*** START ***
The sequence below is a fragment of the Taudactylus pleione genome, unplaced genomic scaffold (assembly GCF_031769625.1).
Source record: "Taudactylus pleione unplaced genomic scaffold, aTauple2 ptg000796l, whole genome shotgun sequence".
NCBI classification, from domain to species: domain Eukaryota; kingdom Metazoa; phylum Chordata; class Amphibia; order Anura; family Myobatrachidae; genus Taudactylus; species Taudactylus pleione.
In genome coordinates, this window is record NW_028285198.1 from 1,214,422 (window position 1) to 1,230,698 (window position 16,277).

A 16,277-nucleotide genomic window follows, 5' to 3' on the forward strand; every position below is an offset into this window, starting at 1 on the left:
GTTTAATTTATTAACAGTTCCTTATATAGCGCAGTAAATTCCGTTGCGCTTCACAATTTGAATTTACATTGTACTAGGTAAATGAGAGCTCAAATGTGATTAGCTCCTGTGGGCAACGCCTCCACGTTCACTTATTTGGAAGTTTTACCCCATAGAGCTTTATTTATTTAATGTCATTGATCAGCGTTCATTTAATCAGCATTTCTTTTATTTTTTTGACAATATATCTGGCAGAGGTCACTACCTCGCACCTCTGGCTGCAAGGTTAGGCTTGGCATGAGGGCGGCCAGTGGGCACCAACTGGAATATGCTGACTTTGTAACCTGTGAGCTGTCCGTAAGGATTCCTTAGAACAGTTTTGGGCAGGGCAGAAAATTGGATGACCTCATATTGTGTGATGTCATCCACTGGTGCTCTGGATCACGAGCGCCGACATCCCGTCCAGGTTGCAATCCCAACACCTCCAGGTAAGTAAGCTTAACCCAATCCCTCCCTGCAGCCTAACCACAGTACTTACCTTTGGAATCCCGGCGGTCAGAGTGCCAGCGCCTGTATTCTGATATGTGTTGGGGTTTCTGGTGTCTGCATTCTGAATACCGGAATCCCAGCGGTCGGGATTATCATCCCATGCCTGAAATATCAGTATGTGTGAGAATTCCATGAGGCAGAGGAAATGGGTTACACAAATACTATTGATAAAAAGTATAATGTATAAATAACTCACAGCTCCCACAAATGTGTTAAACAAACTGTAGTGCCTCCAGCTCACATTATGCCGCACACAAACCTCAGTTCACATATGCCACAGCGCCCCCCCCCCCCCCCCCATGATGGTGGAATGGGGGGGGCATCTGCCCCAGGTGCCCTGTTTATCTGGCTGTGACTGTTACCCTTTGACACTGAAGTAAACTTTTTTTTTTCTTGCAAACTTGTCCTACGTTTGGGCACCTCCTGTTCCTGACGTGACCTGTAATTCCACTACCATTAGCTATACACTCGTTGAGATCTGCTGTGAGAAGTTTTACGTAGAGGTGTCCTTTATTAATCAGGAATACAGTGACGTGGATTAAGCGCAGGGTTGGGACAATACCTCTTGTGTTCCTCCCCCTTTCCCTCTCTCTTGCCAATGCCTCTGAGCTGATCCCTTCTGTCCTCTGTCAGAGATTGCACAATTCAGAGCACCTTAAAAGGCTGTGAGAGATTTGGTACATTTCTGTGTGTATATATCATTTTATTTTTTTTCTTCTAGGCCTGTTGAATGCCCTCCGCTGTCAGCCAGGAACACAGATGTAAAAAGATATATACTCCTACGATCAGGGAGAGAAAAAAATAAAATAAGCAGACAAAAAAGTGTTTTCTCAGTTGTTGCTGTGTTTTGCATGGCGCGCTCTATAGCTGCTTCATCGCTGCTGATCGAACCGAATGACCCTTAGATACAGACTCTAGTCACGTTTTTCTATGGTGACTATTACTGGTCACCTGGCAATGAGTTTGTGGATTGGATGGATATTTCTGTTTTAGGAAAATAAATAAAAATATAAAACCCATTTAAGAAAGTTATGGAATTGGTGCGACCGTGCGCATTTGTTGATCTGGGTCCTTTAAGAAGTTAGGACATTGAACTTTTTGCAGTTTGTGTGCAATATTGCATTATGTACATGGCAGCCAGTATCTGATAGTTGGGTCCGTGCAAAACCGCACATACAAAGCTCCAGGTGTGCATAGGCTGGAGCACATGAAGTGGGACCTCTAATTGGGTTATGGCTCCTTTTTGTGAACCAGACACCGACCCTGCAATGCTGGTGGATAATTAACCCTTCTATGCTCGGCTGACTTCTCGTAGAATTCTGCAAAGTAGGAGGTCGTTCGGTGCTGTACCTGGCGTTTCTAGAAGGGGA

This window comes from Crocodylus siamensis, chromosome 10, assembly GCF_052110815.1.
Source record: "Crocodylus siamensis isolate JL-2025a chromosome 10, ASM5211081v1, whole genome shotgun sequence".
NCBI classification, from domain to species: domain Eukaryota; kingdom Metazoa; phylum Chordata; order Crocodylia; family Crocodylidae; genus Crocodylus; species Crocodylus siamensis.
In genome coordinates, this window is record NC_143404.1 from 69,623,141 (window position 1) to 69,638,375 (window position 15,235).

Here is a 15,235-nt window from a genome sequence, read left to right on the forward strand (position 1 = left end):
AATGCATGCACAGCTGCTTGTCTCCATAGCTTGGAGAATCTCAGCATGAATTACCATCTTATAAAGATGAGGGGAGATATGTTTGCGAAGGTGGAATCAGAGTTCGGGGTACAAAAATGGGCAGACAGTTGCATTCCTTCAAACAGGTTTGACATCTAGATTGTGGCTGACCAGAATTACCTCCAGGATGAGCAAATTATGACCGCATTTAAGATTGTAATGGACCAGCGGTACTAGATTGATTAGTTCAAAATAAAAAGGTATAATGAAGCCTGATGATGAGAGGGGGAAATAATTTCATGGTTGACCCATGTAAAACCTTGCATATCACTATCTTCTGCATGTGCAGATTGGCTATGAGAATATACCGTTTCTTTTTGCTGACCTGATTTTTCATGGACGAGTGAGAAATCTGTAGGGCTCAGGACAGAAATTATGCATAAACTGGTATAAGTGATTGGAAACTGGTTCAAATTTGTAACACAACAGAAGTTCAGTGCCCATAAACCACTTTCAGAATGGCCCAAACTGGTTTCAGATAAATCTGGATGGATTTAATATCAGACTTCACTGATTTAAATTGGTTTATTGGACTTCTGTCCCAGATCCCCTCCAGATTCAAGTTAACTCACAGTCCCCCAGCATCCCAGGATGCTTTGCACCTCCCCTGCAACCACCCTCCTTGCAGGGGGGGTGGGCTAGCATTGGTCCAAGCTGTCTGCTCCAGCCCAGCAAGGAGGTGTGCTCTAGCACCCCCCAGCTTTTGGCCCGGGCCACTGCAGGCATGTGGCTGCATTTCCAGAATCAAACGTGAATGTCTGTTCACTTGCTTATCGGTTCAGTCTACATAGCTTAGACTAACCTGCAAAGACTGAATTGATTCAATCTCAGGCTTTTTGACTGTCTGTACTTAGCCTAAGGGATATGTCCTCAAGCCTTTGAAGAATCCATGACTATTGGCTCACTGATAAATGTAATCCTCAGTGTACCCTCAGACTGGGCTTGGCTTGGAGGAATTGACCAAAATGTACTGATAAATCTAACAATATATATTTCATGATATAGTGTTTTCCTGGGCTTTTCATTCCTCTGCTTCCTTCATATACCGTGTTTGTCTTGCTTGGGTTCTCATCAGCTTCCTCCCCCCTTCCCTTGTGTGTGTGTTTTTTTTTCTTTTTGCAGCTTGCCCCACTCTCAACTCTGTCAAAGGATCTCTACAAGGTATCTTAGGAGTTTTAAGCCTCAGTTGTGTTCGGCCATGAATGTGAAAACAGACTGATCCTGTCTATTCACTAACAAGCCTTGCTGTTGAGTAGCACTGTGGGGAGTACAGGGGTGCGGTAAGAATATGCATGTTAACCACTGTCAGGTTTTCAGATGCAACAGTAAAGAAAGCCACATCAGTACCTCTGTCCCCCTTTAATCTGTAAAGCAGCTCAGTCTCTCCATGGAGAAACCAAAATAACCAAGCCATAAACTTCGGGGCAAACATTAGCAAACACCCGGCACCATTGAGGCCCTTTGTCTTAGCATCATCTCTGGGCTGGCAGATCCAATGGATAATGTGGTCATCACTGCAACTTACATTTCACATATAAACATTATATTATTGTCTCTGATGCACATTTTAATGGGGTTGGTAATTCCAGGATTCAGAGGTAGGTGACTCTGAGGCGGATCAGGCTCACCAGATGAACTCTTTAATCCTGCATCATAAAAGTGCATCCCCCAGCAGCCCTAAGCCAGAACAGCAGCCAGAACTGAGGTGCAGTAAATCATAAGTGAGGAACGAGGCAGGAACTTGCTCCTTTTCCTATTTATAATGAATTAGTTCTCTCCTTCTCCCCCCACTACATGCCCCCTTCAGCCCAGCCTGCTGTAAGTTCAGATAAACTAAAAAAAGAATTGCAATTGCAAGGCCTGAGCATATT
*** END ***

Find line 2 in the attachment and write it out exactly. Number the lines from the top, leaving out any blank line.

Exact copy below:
Source record: "Taudactylus pleione unplaced genomic scaffold, aTauple2 ptg000796l, whole genome shotgun sequence".